Photos and Text © Gian Cruz, Music © Hasan Hujairi, © 2013 Gian Cruz Studio All Rights Reserved.


About the series:

J’ai fait des gestes blancs parmi les solitudes.
- Apollinaire.

Already it’s a great deal to see anything clearly,
for we don’t see anything clearly.
- Jasper Johns.

The performative self-portrait plays up on the potential of the camera to capture “who we pretend to be,” “who we are conditioned to be,” or “who we think we are.”1 And in line with this, there is something that Richard Avedon said about performance (which I draw from memory) that conveniently falls into place wherein we all perform… whether consciously or unconsciously… for ourselves, for others.2 Meanwhile, there is also this reality of a person’s identity to be very fluid from one perceiver to the next. There is a stronghold concerning my identity that is channelled through how others look at me and the perception of this so-called identity of mine verified by others. So, whatever I think of myself and whatever I try to project and perform in front of others, no matter how convinced I am to myself that something is of this degree and of that particular leaning or conviction, I would always fall into a dependency of the other to strengthen this conception of the self. Furthermore, this conception of “who I am” is also very fluid from one perceiver to the next.

In this self-referential series, I try to break open the discourse by inviting you to be me. It does find itself more persuasive to take upon the project of performing myself through self-portraits on a paradoxical note, which would also lend me the luxury to humourize myself. In line with this, I would like to see myself being featured in my own works to enable a caricature of myself played out by others. The title of the series, “You as Me” seems deceptively simple yet the more you think about it, the more you peel layers off of it, the more this conversation gets more and more complex. And complex would eventually lead itself its own inherent set of transgressions working within.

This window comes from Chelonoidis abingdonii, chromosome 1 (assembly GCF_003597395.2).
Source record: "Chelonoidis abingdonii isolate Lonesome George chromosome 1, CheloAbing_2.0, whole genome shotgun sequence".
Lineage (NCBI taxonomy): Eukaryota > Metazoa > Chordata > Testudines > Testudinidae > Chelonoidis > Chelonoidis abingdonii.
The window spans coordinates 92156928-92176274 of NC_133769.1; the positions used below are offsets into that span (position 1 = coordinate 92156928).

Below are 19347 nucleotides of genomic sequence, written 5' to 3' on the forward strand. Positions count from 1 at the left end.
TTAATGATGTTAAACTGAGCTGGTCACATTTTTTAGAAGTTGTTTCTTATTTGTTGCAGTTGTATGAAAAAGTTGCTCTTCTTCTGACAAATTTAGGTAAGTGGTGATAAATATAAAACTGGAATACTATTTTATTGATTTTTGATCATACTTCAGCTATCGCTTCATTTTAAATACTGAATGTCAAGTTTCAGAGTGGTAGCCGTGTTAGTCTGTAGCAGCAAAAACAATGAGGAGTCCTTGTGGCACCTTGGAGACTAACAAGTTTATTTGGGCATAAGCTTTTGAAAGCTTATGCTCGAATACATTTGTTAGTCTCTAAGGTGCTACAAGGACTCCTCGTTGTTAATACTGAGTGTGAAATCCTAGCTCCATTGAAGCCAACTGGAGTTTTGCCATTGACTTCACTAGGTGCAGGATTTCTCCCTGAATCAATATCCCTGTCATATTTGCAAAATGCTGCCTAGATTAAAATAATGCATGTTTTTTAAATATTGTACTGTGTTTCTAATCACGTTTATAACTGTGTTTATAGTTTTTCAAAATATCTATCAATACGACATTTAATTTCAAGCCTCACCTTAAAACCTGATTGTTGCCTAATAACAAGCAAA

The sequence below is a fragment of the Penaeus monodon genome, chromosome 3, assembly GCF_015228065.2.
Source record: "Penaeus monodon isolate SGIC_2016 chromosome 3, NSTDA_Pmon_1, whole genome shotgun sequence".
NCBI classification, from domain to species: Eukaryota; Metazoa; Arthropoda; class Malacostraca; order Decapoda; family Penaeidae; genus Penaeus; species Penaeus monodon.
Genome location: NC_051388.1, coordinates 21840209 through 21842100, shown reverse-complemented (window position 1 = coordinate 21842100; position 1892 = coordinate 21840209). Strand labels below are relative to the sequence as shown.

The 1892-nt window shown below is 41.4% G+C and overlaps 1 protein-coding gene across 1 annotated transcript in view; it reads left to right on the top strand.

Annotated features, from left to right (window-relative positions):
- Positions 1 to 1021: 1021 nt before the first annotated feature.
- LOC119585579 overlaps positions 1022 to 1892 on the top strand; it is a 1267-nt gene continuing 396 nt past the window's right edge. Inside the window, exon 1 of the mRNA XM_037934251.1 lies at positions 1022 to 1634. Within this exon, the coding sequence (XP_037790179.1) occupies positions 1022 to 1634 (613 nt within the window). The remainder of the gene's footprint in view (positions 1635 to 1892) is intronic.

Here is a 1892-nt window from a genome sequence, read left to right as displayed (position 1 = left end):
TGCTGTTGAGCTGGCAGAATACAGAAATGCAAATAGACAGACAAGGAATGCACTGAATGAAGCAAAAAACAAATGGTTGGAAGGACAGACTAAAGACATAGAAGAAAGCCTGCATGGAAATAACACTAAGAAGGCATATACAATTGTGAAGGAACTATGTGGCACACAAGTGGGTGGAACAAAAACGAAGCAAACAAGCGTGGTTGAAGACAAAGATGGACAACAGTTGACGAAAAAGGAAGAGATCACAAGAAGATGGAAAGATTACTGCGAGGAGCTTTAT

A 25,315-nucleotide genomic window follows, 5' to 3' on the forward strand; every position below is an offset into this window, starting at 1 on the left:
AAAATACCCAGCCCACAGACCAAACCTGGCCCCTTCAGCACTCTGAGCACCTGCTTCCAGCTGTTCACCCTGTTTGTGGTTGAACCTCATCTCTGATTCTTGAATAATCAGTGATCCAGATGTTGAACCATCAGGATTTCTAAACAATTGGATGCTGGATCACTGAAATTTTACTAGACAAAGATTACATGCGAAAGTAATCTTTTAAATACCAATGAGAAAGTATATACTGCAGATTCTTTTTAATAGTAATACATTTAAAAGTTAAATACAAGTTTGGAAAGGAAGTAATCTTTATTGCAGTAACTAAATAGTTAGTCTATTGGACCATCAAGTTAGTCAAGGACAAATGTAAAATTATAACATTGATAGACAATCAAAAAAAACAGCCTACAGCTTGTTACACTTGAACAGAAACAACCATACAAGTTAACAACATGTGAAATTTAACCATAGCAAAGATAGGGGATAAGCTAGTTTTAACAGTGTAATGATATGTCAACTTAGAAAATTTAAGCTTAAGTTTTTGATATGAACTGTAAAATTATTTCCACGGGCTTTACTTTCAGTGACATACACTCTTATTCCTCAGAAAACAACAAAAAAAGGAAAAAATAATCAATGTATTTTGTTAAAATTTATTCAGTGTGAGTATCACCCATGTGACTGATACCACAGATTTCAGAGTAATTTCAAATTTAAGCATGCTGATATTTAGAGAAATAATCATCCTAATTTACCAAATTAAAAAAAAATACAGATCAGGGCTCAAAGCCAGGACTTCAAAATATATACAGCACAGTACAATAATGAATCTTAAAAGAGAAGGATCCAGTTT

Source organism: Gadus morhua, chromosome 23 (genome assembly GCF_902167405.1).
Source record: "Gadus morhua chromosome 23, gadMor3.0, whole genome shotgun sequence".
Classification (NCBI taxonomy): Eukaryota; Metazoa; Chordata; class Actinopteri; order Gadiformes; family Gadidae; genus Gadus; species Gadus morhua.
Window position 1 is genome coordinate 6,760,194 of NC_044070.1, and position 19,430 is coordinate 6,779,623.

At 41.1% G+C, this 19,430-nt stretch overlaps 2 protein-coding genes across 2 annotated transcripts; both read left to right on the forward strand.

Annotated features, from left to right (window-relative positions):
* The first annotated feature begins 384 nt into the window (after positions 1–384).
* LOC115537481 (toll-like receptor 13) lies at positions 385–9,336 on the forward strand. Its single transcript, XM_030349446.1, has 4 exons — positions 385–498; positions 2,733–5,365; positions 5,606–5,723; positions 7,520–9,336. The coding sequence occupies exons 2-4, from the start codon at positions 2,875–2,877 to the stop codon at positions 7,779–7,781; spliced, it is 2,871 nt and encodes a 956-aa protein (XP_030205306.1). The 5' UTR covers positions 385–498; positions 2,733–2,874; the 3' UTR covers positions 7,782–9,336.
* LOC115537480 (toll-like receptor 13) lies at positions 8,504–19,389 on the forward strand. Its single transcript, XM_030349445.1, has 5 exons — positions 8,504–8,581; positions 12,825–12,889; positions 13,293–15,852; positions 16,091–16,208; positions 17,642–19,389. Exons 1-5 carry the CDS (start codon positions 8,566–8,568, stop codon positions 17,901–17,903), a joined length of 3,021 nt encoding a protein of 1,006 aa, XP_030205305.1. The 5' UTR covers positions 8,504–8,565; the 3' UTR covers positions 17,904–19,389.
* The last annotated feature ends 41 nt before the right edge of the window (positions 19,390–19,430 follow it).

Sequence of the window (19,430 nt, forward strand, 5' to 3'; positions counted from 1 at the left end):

What lies within the realms of these portraits to have a hand at self-contradiction and self-cancellation is a crucial elsewhere to be delved into much further. In this elsewhere, I could perhaps find the potential to strengthen this particular conception I have of myself or perhaps through these other individuals creating this narrative of conceptions regarding me.

Further to the other side of things, the aesthetic of these images make the spectator feel like they are from another time like as if they were taken some time in the 1940s-1970s and the surface would easily fool the spectator of a certain nostalgic tendency. But such aesthetic has been achieved through a digital process and with completely digital means which turns things upside down. This then provides another angle to the fluidity of identities, which is in the bigger context: the volatility of identities in the digital age. The you can be a very unstable point of reference as the digital age would have a certain interconnectivity and merging of information and possibilities in seconds or even much less. And with a simple project like this one explored through self-portraits, it questions identity as it is stressed in this digital age where the rest of the world is interconnected online. The discourse breaks further like an elliptical discourse concerning this volatility of the self in the digital age.


1. From an essay on performance by Susan Bright in her book Auto Focus: The Self-Portrait in Contemporary Photography.

2. Taken from Richard Avedon’s book entitled Performance.

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